Loss of nitrogen-fixers would ripple through ocean ecosystems
In another sign that greenhouse gas emissions are going to fundamentally affect ecosystems in ways that we are just beginning to understand, a team of researchers has shown that bacteria in the ocean are losing their ability to fix nitrogen.
Coral reefs aren’t just threatened by pollution, ocean acidification and over-heated ocean temperatures. In some places they are being undermined by erosion of the seafloor, U.S. Geological Survey scientists said in a new study that looked at reefs in Florida, the Caribbean and Hawaii.
In the five study sites, the reefs can’t keep pace with sea level rise. As a result, coastal communities protected by the reefs are facing increased risks from storms, waves and erosion.
The degradation of reefs and the subsiding seafloor go hand-in-hand, as sand and other sea floor materials have eroded over the past few decades. In the waters around Maui, the sea floor losses amounted to 81 million cubic meters of sand, rock and other material – about what it would take to fill up the Empire State Building 81 times, the researchers calculated. Continue reading “Sea level rise overwhelming some coral reefs”→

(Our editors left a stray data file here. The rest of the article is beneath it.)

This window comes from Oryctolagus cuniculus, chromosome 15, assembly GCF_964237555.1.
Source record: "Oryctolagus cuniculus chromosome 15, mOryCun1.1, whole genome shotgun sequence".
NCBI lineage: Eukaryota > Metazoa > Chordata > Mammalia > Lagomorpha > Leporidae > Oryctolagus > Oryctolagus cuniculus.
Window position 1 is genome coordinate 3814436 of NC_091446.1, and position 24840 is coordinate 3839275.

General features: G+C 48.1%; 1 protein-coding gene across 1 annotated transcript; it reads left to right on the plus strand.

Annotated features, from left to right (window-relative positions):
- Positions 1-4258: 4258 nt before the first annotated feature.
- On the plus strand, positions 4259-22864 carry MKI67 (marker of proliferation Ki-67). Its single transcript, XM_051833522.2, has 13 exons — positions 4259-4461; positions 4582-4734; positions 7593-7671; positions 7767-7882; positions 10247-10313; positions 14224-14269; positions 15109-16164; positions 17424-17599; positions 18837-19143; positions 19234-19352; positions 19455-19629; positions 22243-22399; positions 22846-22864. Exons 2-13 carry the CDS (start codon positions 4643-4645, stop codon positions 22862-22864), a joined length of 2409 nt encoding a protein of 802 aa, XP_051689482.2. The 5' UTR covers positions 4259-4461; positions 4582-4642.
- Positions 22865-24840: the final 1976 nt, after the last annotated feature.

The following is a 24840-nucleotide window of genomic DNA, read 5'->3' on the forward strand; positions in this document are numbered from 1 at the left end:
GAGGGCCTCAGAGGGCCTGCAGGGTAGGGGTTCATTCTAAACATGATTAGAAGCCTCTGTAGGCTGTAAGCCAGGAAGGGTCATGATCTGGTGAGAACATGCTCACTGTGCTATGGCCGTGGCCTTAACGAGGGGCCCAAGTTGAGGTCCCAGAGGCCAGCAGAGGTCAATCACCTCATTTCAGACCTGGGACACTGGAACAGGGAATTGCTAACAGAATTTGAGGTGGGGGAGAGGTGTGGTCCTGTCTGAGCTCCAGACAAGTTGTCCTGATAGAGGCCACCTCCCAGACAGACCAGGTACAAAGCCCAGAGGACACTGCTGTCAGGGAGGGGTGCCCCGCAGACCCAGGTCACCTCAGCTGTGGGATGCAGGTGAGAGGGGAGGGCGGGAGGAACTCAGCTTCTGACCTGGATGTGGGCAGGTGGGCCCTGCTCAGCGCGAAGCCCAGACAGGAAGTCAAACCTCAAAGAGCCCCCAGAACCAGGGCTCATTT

Widespread support for climate action in 4 major European countries
The average global temperature spiked to yet another record in March 2016.
More than eight out of 10 people in the UK, France, Germany and Norway believe that the world’s climate is changing, and a similar proportion think that it is at least partly caused by human activity, according to a recent scientific survey conducted by European researchers.
EPA administrator Scott Pruitt may have to back up his false claims on greenhouse gases and climate change in court. A lawsuit filed April 13 by the watchdog group Public Employees for Environmental Responsibility wants the agency head to show studies backing up his statements that call into question the role of CO2 emissions in global warming. The lawsuit also seeks to determine whether EPA possesses a single study that supports Mr. Pruitt’s stance. Continue reading “EPA chief sued for ‘spouting deceptive climate pseudo-science’”→